Yep, remember that pesky voter fraud problem that Big Tech, Democrats, the Media, and others claim never happened? Well, the truth is slowly leaking out that voter fraud is a universal problem that goes beyond the so-called swing states.
The November election is being given a second look in many states including Nevada, Arizona, Michigan, Wisconsin, and Montana. Here are a few recent examples from March 2021; five months after the election). For those that have eyes to see, isn’t not hard to find even more examples of fraud or opportunities for it.
MISSOULA COUNTY, Montana — A mountainous, 2,600-square-mile region with a population of approximately 119,600 does not seem like your prototypical setting for machine politics. Yet a recent audit of mail-in ballots cast there found irregularities characteristic of larger urban centers — on a level that could have easily swung local elections in 2020, and statewide elections in cycles past.‘Unexplained irregularities’ found in large percentage of ballots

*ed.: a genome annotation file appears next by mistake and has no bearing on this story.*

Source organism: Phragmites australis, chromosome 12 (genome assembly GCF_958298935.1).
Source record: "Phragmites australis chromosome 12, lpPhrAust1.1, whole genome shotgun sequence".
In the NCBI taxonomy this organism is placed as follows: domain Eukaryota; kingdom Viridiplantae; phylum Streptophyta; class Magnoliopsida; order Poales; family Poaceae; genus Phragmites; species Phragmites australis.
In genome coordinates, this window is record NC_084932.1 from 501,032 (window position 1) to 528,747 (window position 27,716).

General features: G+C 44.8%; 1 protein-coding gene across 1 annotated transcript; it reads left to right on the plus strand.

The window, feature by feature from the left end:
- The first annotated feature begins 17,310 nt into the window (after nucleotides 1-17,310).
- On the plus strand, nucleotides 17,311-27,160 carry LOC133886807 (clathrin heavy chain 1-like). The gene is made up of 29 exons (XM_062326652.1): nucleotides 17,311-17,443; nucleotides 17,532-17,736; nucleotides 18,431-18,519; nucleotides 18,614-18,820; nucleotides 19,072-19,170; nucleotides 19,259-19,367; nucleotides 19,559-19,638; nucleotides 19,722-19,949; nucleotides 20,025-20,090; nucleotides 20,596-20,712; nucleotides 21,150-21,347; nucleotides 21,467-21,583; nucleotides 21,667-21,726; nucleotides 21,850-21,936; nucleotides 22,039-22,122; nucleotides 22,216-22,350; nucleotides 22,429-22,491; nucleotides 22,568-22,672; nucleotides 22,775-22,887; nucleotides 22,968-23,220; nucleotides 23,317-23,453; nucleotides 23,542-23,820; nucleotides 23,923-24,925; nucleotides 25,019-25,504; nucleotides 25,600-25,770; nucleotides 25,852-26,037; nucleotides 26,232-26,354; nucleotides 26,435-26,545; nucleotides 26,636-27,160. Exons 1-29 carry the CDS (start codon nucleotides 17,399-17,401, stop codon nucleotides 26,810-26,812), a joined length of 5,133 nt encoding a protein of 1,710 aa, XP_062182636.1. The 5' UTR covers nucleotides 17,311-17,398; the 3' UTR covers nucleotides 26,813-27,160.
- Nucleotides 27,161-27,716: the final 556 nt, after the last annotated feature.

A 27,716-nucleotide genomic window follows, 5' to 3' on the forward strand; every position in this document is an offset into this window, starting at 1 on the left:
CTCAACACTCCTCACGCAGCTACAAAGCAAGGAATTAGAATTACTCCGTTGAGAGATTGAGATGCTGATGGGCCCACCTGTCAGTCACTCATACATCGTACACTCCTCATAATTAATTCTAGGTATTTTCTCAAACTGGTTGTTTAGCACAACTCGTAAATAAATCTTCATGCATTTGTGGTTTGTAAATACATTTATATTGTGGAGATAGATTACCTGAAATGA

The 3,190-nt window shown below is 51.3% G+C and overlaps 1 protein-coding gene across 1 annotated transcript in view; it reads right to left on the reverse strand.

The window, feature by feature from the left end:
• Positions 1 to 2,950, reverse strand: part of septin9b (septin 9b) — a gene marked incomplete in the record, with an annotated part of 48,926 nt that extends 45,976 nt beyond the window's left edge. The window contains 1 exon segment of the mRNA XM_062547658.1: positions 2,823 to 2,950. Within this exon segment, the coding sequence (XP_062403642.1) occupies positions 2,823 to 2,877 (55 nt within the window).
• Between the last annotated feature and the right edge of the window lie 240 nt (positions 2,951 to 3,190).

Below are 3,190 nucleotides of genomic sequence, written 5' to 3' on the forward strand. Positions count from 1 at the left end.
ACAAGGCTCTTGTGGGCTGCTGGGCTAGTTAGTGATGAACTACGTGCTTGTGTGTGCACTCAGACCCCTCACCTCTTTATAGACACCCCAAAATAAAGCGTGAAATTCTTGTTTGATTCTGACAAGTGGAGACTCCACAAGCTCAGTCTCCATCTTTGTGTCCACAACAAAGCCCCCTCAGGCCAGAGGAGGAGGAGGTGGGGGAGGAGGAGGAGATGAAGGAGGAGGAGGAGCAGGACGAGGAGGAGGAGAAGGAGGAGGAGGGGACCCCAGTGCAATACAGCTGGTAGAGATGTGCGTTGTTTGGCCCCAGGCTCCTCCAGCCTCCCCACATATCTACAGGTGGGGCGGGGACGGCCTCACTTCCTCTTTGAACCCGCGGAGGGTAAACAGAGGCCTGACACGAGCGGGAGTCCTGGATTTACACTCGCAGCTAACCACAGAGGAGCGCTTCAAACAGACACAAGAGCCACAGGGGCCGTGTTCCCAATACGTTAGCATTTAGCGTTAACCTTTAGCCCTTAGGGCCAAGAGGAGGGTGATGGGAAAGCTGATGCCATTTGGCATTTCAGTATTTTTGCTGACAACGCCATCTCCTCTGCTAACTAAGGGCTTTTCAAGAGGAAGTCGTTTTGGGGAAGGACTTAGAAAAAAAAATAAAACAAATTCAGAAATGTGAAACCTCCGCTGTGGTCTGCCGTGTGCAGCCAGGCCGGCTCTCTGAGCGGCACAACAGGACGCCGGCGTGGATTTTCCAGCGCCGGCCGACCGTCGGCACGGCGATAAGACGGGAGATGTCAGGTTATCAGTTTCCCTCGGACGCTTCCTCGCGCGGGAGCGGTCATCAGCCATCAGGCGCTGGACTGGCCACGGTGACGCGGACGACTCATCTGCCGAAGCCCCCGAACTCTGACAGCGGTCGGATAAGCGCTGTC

In November, the group approached state Rep. Brad Tschida, a Republican, to formally take up the issue. Tschida hired a lawyer involved in the group, Quentin Rhoades, to represent him in corresponding with Missoula County Elections Administrator Bradley Seaman, a Democratic appointee and a longtime supporter of progressive causes.